By Ellen Fike and Jim Angell, Cowboy State Daily
The special session of Wyoming’s Legislature dealing with the proposed federal coronavirus mandate will proceed, but without special rules drafted to speed up the process, lawmakers decided Tuesday.
Members of both the House and Senate rejected the special rules, but also voted against adjourning the session, expressing a preference to stay and work out a state response to the vaccine mandate proposed by the administration of President Joe Biden.
“We fought to get out from under British rule because we said ‘You can’t make me do that, I want representation,’” said Rep. Chip Neiman, R-Hulett. “I want to be able to hear all the information. We have a right to our health care choices. Freedom is choices.”
Biden has issued a mandate that all health care workers, all federal employees and all workers for companies that employ 100 or more either get the coronavirus vaccine or be tested weekly for the illness.
The federal rules needed to put the mandate in place have not yet been issued.
The session, originally scheduled to run three days, was called to let legislators adopt measures spelling out how the state will respond to the mandate.
Twenty pieces of legislation were filed for consideration during the session and special rules were proposed to speed up the process.
Under the proposed rules, the state House and Senate would have reviewed legislation at the same time and then resolved any differences in bills members of both approved in joint conference committees. Usually, a bill begins in one chamber, is reviewed and sent to the second on approval, where the review begins again.
But the rules were opposed by a number of legislators who said they would improperly limit debate and public input on the bills to be considered.
“The whole deliberative process is gone,” said House Minority Floor Leader Cathy Connolly, D-Laramie. “The steps that are cut out are really, really important. We’re not listening to the people well enough.”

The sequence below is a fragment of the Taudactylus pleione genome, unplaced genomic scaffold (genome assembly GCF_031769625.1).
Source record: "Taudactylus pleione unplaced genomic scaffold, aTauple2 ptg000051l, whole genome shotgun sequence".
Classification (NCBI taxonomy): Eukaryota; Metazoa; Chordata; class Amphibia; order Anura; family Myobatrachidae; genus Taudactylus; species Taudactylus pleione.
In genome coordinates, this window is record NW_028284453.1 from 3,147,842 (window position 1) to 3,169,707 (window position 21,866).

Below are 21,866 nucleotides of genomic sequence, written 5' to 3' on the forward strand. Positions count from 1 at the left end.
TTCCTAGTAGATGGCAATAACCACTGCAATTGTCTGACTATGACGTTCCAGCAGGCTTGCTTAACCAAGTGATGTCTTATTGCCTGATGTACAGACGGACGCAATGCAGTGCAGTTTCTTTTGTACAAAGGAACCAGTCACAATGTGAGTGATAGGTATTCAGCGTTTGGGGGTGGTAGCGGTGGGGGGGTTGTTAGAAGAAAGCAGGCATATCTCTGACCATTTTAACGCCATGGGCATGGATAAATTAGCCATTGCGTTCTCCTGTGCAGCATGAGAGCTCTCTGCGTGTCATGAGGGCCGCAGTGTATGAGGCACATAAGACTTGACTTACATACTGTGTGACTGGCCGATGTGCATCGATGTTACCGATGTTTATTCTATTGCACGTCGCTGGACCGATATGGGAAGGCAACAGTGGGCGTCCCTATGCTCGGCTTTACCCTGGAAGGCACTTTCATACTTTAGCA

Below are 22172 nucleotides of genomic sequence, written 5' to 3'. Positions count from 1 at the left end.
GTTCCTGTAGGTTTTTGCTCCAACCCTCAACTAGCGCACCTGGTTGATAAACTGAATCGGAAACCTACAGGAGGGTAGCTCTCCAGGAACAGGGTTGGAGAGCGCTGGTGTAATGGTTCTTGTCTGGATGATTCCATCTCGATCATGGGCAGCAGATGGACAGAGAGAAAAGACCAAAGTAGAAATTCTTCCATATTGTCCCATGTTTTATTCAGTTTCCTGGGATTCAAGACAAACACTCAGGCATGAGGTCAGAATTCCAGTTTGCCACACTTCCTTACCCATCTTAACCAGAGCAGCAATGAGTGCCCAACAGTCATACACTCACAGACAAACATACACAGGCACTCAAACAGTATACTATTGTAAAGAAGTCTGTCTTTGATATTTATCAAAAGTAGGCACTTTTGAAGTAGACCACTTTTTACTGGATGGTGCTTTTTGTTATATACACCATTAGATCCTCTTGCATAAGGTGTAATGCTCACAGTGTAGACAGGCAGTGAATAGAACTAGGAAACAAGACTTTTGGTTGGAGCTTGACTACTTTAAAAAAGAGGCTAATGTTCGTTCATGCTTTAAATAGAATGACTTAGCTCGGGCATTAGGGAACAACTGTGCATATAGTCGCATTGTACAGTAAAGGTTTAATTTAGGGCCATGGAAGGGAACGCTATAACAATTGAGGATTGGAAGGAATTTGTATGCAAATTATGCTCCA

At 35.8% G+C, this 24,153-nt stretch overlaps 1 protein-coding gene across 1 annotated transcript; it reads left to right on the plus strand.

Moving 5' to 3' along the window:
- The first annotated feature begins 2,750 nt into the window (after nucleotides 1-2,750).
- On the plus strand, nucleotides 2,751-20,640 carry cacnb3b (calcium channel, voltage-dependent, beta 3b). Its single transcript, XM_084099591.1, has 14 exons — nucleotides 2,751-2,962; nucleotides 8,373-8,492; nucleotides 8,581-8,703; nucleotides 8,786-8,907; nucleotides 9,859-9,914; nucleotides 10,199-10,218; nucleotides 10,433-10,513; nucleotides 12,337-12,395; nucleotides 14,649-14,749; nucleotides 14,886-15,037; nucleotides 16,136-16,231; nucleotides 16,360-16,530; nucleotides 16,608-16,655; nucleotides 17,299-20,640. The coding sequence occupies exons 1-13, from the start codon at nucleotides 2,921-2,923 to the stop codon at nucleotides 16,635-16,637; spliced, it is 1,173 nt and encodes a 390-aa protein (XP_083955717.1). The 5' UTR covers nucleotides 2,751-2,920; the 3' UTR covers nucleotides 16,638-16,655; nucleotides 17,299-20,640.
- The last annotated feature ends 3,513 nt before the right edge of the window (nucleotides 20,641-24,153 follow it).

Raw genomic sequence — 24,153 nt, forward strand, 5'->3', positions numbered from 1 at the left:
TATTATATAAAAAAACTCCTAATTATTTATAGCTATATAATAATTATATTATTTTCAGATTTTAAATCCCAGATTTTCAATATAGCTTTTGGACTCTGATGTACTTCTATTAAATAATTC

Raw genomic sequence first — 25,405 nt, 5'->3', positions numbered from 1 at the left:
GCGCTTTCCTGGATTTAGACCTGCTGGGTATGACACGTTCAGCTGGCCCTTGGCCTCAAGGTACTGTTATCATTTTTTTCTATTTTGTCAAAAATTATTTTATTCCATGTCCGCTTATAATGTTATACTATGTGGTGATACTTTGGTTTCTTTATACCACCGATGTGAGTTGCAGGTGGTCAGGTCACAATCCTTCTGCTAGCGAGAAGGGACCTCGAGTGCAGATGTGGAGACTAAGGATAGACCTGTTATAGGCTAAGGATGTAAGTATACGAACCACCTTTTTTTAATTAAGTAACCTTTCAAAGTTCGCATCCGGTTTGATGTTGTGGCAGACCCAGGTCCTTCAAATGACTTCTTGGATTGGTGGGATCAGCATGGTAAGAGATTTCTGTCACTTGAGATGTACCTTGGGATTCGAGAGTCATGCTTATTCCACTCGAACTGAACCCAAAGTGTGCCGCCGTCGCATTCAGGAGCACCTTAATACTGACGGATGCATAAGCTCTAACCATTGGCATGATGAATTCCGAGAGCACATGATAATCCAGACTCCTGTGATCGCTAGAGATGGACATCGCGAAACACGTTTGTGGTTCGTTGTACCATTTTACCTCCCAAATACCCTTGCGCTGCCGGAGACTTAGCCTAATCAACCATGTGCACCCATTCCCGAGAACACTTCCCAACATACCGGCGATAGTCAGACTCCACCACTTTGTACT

“The problem I have here is we are compressing what would normally take us a couple of weeks into three days,” said. Rep. Lloyd Larsen, R-Lander. “I don’t want to be here, but if I am going to be here, I think we ought to do it right.”
The rules were rejected despite arguments they would allow the Legislature to work more efficiently.
“I think these rules provide us an opportunity to do the people’s work,” said Sen. Larry Hicks, R-Baggs. “These rules, while they are not perfect, afford us the opportunity to have a debate and some limited public participation.”
Votes in both chambers fell short of the two-thirds majority needed to approve the change, with the House voting 37-20 to adopt the special rules and the Senate voting 18-11 to do so.
Legislative leaders had promised lawmakers that if they rejected the special rules, they would offer legislators a chance to adjourn the special session.
Both chambers voted against adjourning the session, the Senate by a vote of 6-23 and the House by 21-35.There was no debate over the motion in the Senate, but House Speaker Eric Barlow, R-Gillette gave representatives a chance to express their opinions on the session.
Several legislators expressed concern because if the mandate takes effect, it could mean a loss of jobs for anyone who chooses not to get a vaccine.
Rep. Chuck Gray, R-Casper, noted that one private employer, Banner Health, has already imposed a vaccine mandate on its employees effective Nov. 1. Several of the bills awaiting review by the Legislature would prohibit private companies from discriminating against those who have not received the vaccine.
Others argued legislators need to protect the rights of the state’s residents by at least reviewing the proposed solutions to the mandate.
“I don’t know what the result’s going to be,” said Rep. Mark Jennings, R-Sheridan. “Let’s look at these bills and look at these people. I don’t know if we strike back at the (federal) overreach or not. I do know we were elected to stand between the federal government and the businesses and people of Wyoming.
Opponents to the session unsuccessfully argued the federal mandate can only be stopped in court, not in the Legislature, and added the session’s schedule of three days would not allow a thorough review of all the issues.
“We have to figure out a way to do this and do it right and I would have to respectfully submit we can’t do it in two days,” said Rep. Bob Nicholas, R-Cheyenne. “Let’s do this right with the right data and the right information.”
Without the special rules, bills introduced for consideration will be reviewed by one chamber of the Legislature and, if approved, sent to the other chamber for review. Any differences between the two chambers will be settled in a joint conference committee.
Committees began their reviews of bills on Tuesday afternoon and both chambers were scheduled to return to the floor for debate on Wednesday.